Sunday Morning for Sunday 31 May 2009
8:12 Insight - China and New Zealand
Insight looks at the impact of the recession on China, and the flow on effects to New Zealand trade.
8:40 Interview - Ethel Benjamin
Janet November's new book In The Footsteps of Ethel Benjamin portrays Ethel's determination, hard work, mental ability and "can do" attitude, but challenges the idea that Ethel was ultimately not successful in her chosen career.
Mediawatch this week looks at how journalism is portrayed in the movies and in TV drama, as a new Hollywood film with things to say about the modern media comes to a cinema near you. The programme also asks if old fashioned newspaper editorials still have clout, now that opinions are everywhere in the media today - and there's further fallout from TV One's recent animal welfare expose.
9:30 Interview - Place of Peacemaking
The newly apppointed director of the National Centre for Peace and Conflict Studies, Prof. Kevin Clements, discusses the concept of peacemaking and how, in particular, this might apply in the Pacific - and by whom.
10:06 The Sunday Group - Gender Pay Parity
It's 2009, yet gender pay parity still plagues the New Zealand employment landscape. We bring together the national secretary of the NZEI, Paul Goulter, EEO Commissioner Judy McGregor and journalist Gill South, who has just written a book Because We're Worth It to discuss a recently released report showing inequalities between pay and treatment of male and female principals, teachers and support staff in our education system.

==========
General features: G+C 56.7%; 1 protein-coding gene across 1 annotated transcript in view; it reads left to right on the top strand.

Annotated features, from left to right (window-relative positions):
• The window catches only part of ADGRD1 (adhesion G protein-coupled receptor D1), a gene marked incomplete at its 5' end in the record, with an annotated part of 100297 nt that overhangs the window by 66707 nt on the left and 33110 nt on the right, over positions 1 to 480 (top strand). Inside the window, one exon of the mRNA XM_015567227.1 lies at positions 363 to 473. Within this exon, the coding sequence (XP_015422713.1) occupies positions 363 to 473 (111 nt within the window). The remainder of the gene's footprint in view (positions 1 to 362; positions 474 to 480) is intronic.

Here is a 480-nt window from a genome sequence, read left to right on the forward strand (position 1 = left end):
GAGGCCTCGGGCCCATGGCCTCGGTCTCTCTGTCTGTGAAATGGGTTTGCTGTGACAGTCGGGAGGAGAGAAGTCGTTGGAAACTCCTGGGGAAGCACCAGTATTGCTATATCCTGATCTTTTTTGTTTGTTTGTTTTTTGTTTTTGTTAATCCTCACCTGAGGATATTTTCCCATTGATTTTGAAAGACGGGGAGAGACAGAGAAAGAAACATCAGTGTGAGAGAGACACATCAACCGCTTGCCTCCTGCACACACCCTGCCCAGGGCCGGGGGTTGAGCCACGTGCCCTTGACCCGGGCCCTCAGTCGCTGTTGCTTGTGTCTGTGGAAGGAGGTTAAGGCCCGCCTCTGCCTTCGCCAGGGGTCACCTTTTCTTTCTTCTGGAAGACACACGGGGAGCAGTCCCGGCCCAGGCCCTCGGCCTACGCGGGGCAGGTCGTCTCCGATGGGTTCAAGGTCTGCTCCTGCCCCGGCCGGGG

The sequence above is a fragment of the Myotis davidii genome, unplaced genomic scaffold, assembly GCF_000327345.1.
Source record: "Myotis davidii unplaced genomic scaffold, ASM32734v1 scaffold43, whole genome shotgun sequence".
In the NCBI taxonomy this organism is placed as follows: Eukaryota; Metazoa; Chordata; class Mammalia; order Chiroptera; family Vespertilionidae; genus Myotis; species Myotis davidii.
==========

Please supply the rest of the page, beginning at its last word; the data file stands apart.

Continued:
10:40 Hidden Treasures
On hidden treasures this week theres a veritable pot pourri of sounds from 1970s Philadelphia through to the night clubs of '70s New Zealand, and a splash of Swedish and Moroccan music to complete the mix.
10:55 Sunday Morning Feedback
What you, the listeners, say on the ideas and issues that have appeared in the programme.
11:05 Ideas - The Holocaust in Popular Culture
Theodor Adorno is often misquoted as saying there could be no art after the Holocaust.
When what he actually said was: "After Auschwitz to write a poem is barbaric".
So what are we to make of the spate of Holocaust movies currently coming out of Hollywood?
This week in Ideas we take a look at the place of the Holocaust in popular culture, examine how the 20th Century's most horrific crime is used as a political weapon, and hear about efforts by fringe groups in New Zealand to deny it ever took place.
Professor Omer Bartov, an internationally recognised Holocaust historian, shares some of his misgivings about those Hollywood films and reflects on the uses and misuses of the Holocaust in political debate.
And sociologist Scott Hamilton talks about those who would try to deny it ever took place.
Scott Hamilton's blog: readingthemaps.blogspot.com
Sunday Morning is hosted by Chris Laidlaw and this week was produced by Robyn Rockgirl Walker